Aims/hypothesis: During pregnancy, maternal metabolic disease and hormonal imbalance may alter fetal beta cell development and/or proliferation, thus leading to an increased risk for developing type 2 diabetes in adulthood. Although thyroid hormones play an important role in fetal endocrine pancreas development, the impact of maternal hypothyroidism on glucose homeostasis in adult offspring remains poorly understood.
Methods: We investigated this using a mouse model of hypothyroidism, induced by administration of an iodine-deficient diet supplemented with propylthiouracil during gestation.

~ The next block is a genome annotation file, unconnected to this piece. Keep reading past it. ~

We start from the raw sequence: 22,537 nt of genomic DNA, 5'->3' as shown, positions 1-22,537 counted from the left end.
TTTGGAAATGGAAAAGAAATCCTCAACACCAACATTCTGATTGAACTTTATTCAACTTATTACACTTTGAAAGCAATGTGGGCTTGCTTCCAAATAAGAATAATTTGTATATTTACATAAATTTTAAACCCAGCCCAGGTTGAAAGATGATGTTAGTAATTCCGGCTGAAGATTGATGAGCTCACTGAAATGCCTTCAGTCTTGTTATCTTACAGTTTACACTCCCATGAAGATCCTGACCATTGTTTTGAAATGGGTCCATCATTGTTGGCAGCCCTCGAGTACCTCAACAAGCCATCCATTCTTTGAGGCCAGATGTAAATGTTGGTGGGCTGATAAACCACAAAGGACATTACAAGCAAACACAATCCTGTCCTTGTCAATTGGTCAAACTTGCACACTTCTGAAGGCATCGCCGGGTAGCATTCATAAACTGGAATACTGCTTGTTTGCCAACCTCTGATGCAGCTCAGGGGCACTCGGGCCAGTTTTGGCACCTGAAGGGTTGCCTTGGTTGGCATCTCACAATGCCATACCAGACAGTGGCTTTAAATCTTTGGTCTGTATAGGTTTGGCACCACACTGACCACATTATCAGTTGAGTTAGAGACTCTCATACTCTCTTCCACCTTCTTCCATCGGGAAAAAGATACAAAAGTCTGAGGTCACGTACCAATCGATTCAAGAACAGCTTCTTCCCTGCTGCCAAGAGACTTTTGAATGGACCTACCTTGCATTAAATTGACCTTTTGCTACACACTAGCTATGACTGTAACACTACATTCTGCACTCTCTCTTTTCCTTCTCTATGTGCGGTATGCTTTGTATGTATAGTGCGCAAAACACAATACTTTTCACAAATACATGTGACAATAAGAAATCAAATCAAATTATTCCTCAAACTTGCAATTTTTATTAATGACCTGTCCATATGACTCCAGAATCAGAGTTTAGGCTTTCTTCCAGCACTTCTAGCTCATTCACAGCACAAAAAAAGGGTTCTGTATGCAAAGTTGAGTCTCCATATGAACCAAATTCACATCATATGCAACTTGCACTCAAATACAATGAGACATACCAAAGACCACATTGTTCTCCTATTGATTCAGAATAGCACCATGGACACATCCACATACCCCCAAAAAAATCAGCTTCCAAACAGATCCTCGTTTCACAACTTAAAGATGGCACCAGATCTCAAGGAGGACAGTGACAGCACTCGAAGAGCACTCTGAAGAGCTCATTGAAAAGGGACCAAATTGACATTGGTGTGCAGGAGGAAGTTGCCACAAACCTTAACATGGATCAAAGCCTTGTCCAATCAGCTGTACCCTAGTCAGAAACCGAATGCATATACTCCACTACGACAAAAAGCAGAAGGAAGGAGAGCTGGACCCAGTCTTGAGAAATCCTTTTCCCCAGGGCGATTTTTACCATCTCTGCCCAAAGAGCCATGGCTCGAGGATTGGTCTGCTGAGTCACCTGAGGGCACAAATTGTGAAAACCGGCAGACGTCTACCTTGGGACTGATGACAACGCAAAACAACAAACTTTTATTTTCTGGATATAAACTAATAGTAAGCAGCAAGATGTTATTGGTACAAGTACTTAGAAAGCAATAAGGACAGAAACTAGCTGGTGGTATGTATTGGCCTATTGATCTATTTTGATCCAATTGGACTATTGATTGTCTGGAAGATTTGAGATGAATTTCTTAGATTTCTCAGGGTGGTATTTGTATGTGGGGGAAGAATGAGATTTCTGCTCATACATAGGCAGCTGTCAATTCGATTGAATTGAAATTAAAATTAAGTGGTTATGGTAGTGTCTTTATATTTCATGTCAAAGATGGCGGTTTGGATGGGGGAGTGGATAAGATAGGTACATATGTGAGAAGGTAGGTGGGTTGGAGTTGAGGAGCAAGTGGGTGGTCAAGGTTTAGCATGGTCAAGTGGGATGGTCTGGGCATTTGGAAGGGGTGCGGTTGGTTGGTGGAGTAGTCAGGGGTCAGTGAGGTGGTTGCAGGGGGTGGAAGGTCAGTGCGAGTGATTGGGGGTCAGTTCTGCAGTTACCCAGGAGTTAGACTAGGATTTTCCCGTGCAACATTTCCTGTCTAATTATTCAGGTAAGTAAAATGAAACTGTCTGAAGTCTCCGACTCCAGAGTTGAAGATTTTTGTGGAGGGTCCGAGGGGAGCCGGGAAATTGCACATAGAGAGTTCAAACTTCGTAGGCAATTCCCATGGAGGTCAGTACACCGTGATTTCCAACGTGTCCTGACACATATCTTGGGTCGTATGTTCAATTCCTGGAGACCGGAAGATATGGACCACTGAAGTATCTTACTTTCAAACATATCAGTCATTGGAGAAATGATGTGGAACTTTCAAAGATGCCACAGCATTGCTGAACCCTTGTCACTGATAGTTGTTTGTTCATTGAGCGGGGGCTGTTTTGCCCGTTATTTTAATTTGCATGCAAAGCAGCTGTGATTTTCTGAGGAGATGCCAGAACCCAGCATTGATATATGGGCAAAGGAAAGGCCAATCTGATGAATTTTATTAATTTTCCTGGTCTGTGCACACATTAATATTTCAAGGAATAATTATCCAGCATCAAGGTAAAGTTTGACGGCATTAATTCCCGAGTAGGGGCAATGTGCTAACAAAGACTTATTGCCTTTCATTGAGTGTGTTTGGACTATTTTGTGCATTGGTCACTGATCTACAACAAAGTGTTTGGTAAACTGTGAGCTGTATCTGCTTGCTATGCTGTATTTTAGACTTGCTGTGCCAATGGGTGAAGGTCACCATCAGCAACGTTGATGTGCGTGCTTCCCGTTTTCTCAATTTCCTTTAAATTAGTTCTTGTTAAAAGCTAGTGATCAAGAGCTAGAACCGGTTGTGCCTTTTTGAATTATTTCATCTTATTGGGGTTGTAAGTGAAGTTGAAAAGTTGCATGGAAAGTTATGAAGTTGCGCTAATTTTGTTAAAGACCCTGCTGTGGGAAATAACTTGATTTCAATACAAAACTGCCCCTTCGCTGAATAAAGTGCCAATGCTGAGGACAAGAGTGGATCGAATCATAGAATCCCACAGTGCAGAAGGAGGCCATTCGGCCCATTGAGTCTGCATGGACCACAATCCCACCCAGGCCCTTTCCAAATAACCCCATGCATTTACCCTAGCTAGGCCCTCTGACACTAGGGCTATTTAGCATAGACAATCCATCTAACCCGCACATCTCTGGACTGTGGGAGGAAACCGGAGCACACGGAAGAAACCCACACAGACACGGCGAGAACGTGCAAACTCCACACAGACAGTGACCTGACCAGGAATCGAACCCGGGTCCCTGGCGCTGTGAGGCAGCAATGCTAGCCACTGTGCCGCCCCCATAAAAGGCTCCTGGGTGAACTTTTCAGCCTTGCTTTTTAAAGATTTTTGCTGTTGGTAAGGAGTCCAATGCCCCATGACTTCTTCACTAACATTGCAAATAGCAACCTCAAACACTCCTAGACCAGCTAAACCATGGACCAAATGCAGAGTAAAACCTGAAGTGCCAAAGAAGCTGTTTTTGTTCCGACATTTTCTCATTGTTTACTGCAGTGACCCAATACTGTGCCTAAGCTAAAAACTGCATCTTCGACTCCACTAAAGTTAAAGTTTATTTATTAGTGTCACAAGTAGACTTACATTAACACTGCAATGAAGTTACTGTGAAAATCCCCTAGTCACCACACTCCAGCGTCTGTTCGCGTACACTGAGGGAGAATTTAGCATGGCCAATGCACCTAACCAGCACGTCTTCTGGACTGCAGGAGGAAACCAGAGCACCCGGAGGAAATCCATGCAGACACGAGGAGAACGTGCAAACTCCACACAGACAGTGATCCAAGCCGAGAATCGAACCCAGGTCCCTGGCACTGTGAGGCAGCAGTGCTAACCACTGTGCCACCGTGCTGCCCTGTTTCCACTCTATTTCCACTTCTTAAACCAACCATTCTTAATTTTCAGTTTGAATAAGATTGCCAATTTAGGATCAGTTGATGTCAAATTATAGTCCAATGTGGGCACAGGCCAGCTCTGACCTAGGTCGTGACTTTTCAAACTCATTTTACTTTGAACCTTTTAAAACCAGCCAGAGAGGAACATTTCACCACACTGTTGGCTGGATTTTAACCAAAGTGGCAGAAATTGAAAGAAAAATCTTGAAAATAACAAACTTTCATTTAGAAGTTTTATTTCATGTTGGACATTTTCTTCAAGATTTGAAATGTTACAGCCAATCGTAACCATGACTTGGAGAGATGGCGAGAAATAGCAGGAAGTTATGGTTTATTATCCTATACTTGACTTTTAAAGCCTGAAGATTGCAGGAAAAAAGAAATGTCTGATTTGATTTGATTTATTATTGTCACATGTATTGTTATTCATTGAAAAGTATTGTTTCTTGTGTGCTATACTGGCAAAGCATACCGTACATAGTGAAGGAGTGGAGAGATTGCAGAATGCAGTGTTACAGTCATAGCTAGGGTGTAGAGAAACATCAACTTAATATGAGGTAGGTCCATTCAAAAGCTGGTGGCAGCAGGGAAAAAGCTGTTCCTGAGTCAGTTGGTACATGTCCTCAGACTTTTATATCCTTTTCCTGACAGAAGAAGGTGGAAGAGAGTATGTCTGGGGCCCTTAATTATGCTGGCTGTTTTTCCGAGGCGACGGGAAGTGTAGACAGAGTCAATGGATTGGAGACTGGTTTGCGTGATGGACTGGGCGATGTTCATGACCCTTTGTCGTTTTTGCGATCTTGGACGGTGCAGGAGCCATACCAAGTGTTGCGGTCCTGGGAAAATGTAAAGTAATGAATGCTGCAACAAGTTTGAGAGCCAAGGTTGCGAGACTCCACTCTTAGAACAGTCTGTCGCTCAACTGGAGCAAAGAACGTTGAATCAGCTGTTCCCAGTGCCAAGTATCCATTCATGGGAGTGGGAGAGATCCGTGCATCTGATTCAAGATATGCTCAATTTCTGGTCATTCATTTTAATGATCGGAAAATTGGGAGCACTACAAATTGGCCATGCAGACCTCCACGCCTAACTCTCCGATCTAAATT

Results: Here, we show that, when fed normal chow, adult mice born to hypothyroid mothers were more glucose-tolerant due to beta cell hyperproliferation (two- to threefold increase in Ki67-positive beta cells) and increased insulin sensitivity. However, following 8 weeks of high-fat feeding, these offspring gained 20% more body weight, became profoundly hyperinsulinaemic (with a 50% increase in fasting insulin concentration), insulin-resistant and glucose-intolerant compared with controls from euthyroid mothers. Furthermore, altered glucose metabolism was maintained in a second generation of animals.
Conclusions/interpretation: Therefore, gestational hypothyroidism induces long-term alterations in endocrine pancreas function, which may have implications for type 2 diabetes prevention in affected individuals.
Keywords: Beta cell function; Calcium imaging; Diabetes; Hypothyroidism; Pancreas.